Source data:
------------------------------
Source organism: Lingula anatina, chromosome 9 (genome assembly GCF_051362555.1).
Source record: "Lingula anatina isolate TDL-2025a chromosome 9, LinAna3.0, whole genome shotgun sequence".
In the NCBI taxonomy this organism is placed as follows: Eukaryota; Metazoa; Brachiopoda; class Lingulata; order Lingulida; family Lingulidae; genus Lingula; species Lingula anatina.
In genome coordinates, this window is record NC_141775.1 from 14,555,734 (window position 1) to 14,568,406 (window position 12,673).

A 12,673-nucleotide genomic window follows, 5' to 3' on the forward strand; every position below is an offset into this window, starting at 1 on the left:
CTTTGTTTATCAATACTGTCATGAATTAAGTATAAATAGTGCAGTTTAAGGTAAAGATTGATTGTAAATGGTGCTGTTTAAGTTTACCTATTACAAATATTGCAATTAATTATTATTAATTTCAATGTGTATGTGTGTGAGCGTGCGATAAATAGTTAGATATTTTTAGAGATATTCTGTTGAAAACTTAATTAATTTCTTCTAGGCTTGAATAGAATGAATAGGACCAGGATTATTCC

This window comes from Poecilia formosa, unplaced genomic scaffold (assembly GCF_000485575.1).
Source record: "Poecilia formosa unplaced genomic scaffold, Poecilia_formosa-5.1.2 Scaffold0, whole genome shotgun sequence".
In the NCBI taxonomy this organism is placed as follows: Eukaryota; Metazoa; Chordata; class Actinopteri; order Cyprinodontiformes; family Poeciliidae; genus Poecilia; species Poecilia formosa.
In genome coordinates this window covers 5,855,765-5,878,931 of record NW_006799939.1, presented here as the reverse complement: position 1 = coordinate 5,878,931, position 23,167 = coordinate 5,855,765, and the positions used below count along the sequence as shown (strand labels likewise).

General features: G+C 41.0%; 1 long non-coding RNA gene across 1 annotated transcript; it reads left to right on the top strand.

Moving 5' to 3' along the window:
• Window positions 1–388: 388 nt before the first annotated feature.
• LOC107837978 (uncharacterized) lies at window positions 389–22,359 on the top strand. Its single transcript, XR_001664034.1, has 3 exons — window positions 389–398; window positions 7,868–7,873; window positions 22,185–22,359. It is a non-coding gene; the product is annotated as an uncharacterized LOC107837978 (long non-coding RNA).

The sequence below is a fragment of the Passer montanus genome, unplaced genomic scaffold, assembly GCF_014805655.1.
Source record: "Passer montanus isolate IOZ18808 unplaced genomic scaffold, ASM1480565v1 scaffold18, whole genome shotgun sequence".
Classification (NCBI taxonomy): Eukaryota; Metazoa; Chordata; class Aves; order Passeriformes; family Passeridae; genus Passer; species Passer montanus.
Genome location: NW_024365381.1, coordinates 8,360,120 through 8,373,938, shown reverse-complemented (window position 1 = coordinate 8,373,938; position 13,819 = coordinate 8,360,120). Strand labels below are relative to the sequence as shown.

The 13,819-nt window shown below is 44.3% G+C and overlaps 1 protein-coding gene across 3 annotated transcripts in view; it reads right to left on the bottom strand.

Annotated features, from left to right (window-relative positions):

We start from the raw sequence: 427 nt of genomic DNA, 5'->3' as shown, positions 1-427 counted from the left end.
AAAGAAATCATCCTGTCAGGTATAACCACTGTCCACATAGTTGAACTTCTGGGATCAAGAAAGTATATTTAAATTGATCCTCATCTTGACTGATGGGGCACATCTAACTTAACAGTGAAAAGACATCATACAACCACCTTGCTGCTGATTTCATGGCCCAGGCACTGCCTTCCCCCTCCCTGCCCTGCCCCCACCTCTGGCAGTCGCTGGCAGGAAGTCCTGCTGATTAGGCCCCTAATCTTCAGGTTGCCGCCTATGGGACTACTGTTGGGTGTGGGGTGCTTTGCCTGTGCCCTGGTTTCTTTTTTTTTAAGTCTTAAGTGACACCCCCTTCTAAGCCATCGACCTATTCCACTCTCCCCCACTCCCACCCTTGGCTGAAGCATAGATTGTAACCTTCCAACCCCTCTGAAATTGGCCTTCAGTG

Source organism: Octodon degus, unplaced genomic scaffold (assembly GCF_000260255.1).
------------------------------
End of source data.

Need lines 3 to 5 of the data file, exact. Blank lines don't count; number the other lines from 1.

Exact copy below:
In the NCBI taxonomy this organism is placed as follows: Eukaryota; Metazoa; Brachiopoda; class Lingulata; order Lingulida; family Lingulidae; genus Lingula; species Lingula anatina.
In genome coordinates, this window is record NC_141775.1 from 14,555,734 (window position 1) to 14,568,406 (window position 12,673).

A 12,673-nucleotide genomic window follows, 5' to 3' on the forward strand; every position below is an offset into this window, starting at 1 on the left: